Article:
All I could see was darkness —the kind that’s completely devoid of any light—and five cloud-like figures forming a circle around me. The figures weren’t shaped like human bodies, but narrow tops progressing down to more rounded middles imparted the impression they were some sort of beings. A dimly pulsing light jutted out from where I, a cloud-like being, too, appeared to be floating, arms outstretched. The light dissolved into space. I brought my arms together. Breathing in, I opened them once more. The light reappeared and floated back into the void.
This space-like environment was virtual reality, and the smoky figures were other participants, each one of them behind their own headset. Someone was in London, another in Rye, New York, and none of us knew anything about the other. We breathed in unison as we sent our lights in and out, contemplating our own heart energies and our own dissolution.
The virtual environment was designed by aNUma, a company that creates therapeutic group experiences in virtual reality (VR). I was immersed in a demonstration of aNUma’s Clear Light program, which was specifically designed to help participants contemplate and find peace with their own mortality. Unlike most VR experiences, aNUma’s aren’t an onslaught of colors and visual stimuli representing something that is believably real. In fact, they’re just the opposite.
“It’s much more minimalistic, suggestive, and spacious,” says Lama Karma, a meditation teacher who designs contemplative practices for aNUma. “We’re already living in a representational virtual bubble. What we’re seeing—other people, objects, and so forth—is seen through the filter of our habitual concepts, rather than in the immediacy of what they are. So representing reality within that reality is like a double delusion.” The aNUma environment isn’t built to represent things. It’s built to dissolve representation and help people connect with what lies beyond.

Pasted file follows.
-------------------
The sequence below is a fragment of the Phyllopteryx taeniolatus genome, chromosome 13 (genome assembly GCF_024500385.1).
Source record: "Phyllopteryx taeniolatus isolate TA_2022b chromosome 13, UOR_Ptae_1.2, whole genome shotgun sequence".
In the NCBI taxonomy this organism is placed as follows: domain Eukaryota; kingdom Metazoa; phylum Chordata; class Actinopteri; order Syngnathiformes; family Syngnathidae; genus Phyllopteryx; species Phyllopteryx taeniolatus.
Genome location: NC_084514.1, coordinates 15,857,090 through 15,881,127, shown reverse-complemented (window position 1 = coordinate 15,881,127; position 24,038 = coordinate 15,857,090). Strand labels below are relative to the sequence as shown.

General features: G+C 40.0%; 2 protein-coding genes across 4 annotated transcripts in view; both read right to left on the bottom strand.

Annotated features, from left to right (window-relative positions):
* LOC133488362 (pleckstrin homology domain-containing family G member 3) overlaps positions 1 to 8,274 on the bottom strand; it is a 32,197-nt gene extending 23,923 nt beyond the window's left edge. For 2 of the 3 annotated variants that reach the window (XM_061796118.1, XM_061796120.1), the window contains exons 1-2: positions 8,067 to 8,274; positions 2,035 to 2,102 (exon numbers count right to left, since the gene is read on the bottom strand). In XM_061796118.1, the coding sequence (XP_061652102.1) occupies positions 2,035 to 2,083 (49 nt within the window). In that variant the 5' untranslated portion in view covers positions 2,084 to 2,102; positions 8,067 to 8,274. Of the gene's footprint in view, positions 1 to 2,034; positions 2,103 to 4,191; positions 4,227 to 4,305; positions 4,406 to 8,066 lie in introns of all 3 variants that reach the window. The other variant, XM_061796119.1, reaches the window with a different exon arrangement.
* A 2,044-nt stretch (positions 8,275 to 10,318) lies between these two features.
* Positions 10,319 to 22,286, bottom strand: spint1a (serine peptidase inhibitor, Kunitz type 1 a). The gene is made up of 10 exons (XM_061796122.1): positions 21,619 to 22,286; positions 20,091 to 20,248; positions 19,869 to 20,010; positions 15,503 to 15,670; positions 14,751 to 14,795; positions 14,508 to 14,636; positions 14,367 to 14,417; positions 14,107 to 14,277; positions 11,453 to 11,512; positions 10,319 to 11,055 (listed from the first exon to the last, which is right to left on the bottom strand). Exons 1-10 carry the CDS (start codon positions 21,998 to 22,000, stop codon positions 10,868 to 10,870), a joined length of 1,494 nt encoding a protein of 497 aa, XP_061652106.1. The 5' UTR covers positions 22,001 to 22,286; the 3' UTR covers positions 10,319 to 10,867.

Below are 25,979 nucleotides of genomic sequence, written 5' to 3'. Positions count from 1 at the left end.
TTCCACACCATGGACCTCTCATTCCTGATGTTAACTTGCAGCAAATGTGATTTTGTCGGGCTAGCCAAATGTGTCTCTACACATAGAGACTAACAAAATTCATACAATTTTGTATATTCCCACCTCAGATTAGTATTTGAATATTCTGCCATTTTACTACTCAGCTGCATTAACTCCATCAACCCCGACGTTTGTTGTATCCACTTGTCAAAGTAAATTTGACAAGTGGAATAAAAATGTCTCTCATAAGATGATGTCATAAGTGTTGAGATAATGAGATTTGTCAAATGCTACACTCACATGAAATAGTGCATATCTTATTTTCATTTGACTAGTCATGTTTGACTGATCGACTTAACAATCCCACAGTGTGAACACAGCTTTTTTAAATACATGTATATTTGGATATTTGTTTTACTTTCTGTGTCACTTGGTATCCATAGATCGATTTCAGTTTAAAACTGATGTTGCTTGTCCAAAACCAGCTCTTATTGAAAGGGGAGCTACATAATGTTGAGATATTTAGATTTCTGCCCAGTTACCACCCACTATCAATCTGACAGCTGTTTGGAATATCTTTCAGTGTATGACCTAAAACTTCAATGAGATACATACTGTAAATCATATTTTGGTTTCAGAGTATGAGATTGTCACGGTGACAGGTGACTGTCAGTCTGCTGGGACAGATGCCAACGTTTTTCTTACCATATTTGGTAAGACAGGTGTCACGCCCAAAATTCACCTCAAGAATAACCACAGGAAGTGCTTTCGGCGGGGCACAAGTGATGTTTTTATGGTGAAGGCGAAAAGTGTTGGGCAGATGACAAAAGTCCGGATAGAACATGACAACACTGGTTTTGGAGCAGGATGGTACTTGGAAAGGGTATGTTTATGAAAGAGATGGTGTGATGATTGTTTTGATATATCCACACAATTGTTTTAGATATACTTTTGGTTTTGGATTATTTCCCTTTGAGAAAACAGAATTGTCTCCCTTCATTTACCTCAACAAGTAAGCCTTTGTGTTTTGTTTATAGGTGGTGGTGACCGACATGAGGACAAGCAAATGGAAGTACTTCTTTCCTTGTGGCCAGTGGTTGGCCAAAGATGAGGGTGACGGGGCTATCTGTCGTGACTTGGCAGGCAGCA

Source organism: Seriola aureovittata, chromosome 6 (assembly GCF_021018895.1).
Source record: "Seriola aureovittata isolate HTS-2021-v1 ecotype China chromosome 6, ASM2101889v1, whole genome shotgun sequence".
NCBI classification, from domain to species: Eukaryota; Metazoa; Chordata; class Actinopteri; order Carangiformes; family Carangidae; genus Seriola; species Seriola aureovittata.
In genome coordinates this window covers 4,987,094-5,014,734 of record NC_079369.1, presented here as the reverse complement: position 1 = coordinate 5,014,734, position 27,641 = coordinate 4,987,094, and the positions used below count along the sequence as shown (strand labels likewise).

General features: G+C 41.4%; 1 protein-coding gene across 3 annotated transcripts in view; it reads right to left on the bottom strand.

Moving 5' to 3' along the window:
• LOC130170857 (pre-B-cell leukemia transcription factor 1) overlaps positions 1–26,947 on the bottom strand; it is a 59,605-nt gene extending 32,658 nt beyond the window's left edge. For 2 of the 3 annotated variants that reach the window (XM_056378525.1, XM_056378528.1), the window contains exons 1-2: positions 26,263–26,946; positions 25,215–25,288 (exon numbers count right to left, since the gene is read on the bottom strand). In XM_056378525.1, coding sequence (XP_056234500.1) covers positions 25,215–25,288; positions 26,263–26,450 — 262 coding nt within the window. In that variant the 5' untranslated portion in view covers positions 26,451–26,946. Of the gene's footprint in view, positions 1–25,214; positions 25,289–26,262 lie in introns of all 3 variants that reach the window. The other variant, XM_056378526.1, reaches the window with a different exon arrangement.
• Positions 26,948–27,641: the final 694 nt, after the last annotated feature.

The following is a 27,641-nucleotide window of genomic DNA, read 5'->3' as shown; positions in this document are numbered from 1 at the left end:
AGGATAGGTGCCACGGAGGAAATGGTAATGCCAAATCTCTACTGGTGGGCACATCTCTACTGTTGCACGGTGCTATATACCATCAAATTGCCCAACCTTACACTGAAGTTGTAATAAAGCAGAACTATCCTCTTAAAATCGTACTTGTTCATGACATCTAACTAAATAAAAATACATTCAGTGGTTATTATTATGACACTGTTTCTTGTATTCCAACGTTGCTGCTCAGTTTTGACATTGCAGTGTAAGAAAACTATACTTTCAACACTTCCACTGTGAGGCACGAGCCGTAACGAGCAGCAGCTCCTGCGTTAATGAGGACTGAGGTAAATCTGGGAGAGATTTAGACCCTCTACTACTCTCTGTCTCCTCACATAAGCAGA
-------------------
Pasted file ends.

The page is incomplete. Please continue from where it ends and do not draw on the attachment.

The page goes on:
“Until we can grieve properly and address our own mortality, we can’t actually address what’s going on globally.”
Lama Karma, the spiritual director of Milarepa Retreat Center in Happy Valley, Tennessee, started working with aNUma in 2021 at the invitation of cofounder David Glowacki, who created aNUma’s space-like virtual environment and the smoky energy bodies in it. Glowacki, an artist and computational molecular physicist, had recently suffered an almost-fatal fall while hiking and was inspired by a vision of his failing body. Lying on the ground, he saw himself as a mass of light that slowly began to dim as his physical body approached death. The light wasn’t disappearing, but seeping into the world around him—carrying on. He designed a VR environment based on this near-death experience, and asked Lama Karma to create a contemplative practice for it.
With the rapid expansion in the VR space, Lama Karma was motivated by the mission of using this technology for good, for deepening embodiment, and for overcoming dualism, the exact counter to so many VR experiences. Just like all representation—written, visual, verbal—virtual reality could be a skillful means, Lama Karma thought. So, given that it’s already taking off, how do we make it beneficial rather than destructive, he asked. How do we use it to uproot clinging? After designing an experience called Ripple for aNUma, which is currently being tested for a study in Valencia, Spain, and at Northwestern University, Lama Karma developed the Clear Light program
The Clear Light pro–gram is meant for individuals facing terminal illness, their families, and their loved ones. Lama Karma has led sessions with patients at St. Joseph Home Health–Greater Sonoma County and is working with doctors at the Cedars-Sinai Pancreatic Cancer Center and the University of California, San Francisco Pancreas Center with the aim of offering the Clear Light program there too. The goal is to relieve suffering on the part of the patients and their loved ones. Right now, anyone can join the Clear Light program for free as part of a trial with Imperial College in London, and aNUma is also hosting demos for potential investors and collaborators.